Asia

Otto Warmbier's father doubts N Korea story on son's coma

Media playback is unsupported on your device
Media captionOtto Warmbier's dad: N Korea's treatment of my son 'horrible'

The emotional father of a US student freed by North Korea this week says he does not believe the regime's explanation for his son's coma.

The regime said 22-year-old Otto Warmbier's medical condition was caused last year by botulism and a sleeping pill he was given after his trial.

But Fred Warmbier said his son had been treated "brutally".

He spoke as an Ohio hospital said Otto had suffered a "severe neurological injury" and is in a stable condition.

"We went for 15 months without a word from or about Otto," Mr Warmbier said of his son, who fought back tears at Thursday's press conference in Cincinnati, Ohio.

"It was only a week ago that the North Korean government now claims that he was in a coma for almost all of that time.

Image copyright Reuters
Image caption Medical personnel were seen transferring a person believed to be Mr Warmbier to an ambulance at an airport in Cincinnati on Tuesday night

"Even if you believe their explanation of botulism and a sleeping pill causing the coma - and we don't - there's no excuse for a civilised nation to have kept his condition secret and to have denied him top notch medical care."

Otto Warmbier, an economics student from the University of Virginia, was arrested in January 2016 while visiting North Korea as a tourist.


What is botulism?

Botulism is a type of poisoning which can cause total body paralysis, difficulty in breathing and death in some cases.

It's caused by the clostridium botulinum bacteria, but the symptoms of botulism are not from the bacteria themselves.

Instead, the microscopic organisms produce a powerful toxin which attacks the nervous system and causes paralysis.

That poison is called botulinum - which you may know for its commercial use in Botox, which removes wrinkles by paralysing facial muscles.

Botulism is contracted in two ways in adults - by eating food contaminated with the toxin, or through wounds.

The foodborne method happens when the bacteria are tinned or stored in food in another way that deprives them from air (which is when they produce the poison).

This rarely happens in modern western food production, but is what North Korea claims happened to Mr Warmbier.


He was given a 15-year prison sentence for attempting to steal a propaganda sign from a hotel.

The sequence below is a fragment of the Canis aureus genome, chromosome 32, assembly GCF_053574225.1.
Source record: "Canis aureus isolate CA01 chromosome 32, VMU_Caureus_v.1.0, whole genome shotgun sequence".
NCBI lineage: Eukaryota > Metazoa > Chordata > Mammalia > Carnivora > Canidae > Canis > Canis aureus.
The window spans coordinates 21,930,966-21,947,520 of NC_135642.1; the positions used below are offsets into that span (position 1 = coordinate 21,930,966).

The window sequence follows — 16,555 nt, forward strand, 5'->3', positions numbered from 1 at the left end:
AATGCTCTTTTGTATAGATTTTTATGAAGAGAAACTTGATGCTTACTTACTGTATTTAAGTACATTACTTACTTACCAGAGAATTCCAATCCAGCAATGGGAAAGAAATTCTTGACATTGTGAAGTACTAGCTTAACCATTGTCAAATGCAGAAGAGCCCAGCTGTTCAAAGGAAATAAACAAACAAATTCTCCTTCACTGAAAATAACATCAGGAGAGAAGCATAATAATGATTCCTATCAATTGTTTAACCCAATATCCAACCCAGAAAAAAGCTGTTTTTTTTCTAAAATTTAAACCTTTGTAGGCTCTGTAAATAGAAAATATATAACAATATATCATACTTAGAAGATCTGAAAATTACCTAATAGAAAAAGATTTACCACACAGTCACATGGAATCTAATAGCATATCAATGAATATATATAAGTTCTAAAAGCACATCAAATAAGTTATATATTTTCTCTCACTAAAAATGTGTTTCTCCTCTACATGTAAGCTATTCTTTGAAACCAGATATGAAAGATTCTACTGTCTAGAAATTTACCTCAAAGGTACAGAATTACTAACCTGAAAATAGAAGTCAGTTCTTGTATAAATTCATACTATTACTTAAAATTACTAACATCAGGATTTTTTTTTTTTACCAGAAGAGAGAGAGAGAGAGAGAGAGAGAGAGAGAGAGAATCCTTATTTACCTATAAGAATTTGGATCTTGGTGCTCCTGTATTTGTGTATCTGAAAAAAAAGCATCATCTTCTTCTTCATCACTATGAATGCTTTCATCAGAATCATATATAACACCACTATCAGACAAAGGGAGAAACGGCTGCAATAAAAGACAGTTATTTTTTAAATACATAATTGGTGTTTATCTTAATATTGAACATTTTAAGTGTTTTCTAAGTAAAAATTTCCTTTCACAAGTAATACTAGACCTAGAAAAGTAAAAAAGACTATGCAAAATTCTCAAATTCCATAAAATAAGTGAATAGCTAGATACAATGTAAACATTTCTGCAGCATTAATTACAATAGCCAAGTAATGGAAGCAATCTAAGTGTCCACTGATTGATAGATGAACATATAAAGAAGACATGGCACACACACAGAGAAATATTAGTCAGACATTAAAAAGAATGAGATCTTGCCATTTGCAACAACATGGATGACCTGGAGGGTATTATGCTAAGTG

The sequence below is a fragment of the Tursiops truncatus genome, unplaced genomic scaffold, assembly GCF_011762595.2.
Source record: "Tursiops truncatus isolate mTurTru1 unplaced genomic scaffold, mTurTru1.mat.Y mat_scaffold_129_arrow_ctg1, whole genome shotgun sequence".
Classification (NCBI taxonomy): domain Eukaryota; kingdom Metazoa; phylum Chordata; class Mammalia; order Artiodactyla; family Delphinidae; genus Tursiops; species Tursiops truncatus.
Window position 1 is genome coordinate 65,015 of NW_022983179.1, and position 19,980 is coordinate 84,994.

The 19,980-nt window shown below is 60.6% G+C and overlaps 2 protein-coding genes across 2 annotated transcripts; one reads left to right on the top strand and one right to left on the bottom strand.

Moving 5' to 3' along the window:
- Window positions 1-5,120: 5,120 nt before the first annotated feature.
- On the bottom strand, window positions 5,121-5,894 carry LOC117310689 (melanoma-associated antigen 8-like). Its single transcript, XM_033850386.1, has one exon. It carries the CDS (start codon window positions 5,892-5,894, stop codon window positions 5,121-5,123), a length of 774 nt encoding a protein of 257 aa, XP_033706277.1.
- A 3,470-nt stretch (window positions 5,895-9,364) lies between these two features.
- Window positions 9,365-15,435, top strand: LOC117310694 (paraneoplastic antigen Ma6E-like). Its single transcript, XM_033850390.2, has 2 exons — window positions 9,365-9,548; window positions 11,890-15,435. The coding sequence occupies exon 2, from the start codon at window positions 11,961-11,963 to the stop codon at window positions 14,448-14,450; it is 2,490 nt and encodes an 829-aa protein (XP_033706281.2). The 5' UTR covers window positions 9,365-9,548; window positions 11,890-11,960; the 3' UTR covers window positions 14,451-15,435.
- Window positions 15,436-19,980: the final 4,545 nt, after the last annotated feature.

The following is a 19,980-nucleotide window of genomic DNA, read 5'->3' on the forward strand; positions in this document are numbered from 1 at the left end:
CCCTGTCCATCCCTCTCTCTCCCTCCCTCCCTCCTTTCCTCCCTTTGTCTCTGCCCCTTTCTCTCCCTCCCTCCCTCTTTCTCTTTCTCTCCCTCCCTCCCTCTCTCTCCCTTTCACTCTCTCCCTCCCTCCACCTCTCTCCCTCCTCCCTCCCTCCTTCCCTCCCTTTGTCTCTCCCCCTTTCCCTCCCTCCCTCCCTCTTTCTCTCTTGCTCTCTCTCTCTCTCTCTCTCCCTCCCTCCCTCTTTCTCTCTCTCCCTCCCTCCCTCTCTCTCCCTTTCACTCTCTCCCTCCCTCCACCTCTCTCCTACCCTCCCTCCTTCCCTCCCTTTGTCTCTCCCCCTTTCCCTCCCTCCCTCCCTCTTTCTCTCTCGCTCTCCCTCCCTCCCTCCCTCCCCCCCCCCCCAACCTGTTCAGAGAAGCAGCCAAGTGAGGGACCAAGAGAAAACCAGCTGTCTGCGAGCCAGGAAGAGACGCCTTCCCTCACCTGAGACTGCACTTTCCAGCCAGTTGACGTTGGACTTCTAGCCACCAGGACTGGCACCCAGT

Fred Warmbier told reporters his son had been held as a "war criminal'.

He said he and his wife, Cindy, had relied "on this false premise that they would treat Otto fairly and let him go".

Image copyright Getty Images
Image caption Fred Warmbier says he never heard about or from his son during his 15-month detention

In honour of his son, Fred Warmbier wore the same jacket Otto was wearing when he was paraded before media to tearfully confess to attempting to take the sign as a "trophy" for a US church.

Mr Warmbier also appeared to criticise the Obama administration for failing to help secure his son's release.

How harsh is prison in North Korea?

"When Otto was first taken we were advised by the past administration to take a low profile while they worked to obtain his release," he said.

"We did so without result. Earlier this year Cindy and I decided the time for strategic patience was over."

The university student was freed hours after US basketball star Dennis Rodman arrived in North Korea, but Fred Warmbier said the professional athlete's visit had nothing to do with his son's release.

Media playback is unsupported on your device
Media captionUS student Otto Warmbier said he was "a poor scapegoat" before he was jailed in 2016

The US has in the past accused North Korea of detaining Americans as political pawns in negotiations over its nuclear weapons programme.

Pyongyang has accused Washington and South Korea of sending spies to overthrow its regime.

Three Americans remain in custody in North Korea.

The detentions have come at a time of heightened tension between North Korea and the US and its regional neighbours.

Related Topics